A Sunday Afternoon Visit to the Savannah National Wildlife Refuge

Savannah – It had been a few weeks since I had the chance to visit the Savannah National Wildlife Refuge; since yesterday afternoon’s weather was so beautiful, I took advantage of it and visited the refuge. Alligators were out sunning, the wading birds were out doing their thing, and there were even a few deer out and about (unfortunately, none that I could get a photo of). There was even an American Bittern sighting. The last time I visited in late September, there were a few Blue Wing Teal and what looked to be a couple of Ringneck Ducks already arrived for migratory waterfowl season, but on this visit, there were only a few American Coots to be seen. As far as other migratory birds go, Northern Harriers have made their arrival to the refuge as well. Most folks may love Spring and Summer, but I love Autumn and Winter when things cool down, the leaves begin to fall and the grass thins out making the wildlife easier to see, and the migratory birds arrive. It’s just about my favorite time of the year!

 

 

Savannah National Wildlife Refuge Visit; 27 September 2018

Savannah – I made my first visit to the Savannah National Wildlife Refuge in quite some time this morning. My parents hadn’t had the opportunity to visit recently either, so they came along as well. The tide was coming up, rapidly so in the diversion canal, so there weren’t a lot of Alligators to be seen, but it turned out to be a great bird day. Great Blue Herons, Great Egrets, Little Blue Herons, Tricolored Herons, Roseate Spoonbills, White and Glossy Ibis, and Cattle Egrets were numerous. We also saw a solitary Wood Stork. In a surprise given the still Summer-like temperatures, we saw some Blue Winged Teal. It may not feel like Autumn yet, but it’s good to some of the migratory waterfowl beginning to show up!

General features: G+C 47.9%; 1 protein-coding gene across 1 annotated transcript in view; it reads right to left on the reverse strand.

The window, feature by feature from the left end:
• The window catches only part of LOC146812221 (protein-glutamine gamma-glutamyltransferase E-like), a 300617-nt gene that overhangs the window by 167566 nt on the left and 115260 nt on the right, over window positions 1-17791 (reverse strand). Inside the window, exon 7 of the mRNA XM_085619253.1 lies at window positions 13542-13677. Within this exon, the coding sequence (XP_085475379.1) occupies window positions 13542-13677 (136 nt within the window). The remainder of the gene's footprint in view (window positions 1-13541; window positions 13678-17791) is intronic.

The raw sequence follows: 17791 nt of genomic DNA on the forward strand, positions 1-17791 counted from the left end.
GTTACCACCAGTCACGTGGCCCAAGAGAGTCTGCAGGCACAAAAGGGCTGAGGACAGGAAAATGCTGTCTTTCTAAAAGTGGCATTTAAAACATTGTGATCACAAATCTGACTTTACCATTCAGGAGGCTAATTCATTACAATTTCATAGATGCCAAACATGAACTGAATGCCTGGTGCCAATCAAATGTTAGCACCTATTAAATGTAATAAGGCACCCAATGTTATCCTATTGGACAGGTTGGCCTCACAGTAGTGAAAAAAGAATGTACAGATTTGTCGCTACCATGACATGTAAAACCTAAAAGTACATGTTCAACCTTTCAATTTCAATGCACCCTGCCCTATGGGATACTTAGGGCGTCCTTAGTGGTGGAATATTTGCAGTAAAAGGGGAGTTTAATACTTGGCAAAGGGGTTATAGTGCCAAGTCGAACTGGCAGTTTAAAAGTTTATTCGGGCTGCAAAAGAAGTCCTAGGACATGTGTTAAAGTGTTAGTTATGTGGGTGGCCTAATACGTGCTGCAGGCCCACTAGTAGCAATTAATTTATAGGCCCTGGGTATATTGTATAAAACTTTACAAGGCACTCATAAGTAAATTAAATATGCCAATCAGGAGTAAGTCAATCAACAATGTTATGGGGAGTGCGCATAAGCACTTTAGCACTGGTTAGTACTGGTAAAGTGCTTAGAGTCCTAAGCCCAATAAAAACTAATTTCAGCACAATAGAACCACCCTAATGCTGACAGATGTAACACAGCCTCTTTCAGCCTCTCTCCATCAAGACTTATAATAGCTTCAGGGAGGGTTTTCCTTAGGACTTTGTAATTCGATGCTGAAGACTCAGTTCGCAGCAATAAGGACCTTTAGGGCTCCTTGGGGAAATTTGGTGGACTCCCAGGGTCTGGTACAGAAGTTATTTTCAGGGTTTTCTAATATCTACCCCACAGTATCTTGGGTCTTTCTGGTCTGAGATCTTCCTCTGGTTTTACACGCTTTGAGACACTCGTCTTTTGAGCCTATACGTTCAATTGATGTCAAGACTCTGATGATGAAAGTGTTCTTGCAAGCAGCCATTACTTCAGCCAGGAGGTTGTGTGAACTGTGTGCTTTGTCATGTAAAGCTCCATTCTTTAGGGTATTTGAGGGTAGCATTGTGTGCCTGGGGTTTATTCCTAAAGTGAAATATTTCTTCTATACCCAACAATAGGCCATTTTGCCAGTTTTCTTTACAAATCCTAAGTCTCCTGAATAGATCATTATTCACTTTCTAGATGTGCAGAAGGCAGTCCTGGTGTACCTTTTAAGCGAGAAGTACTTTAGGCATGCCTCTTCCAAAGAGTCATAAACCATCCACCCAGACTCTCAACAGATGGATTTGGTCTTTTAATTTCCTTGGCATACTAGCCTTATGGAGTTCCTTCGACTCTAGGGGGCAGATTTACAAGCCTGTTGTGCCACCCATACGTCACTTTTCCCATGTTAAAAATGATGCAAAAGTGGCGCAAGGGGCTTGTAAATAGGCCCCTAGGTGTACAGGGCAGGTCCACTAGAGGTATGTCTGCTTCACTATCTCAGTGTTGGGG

Springtime at the Savannah and Harris Neck National Wildlife Refuges

Savannah – Over the last few days, I made two visits to the Savannah National Wildlife Refuge and a visit to the Harris Neck National Wildlife Refuge. With Spring’s arrival, almost all of the migratory waterfowl have left, leaving just a few Coots who haven’t made the decision to go north yet. There are still plenty of birds to watch, as the permanent residents such as egrets and herons haven’t gone anywhere and this season’s visitors such as Wood Storks have begun to arrive in numbers.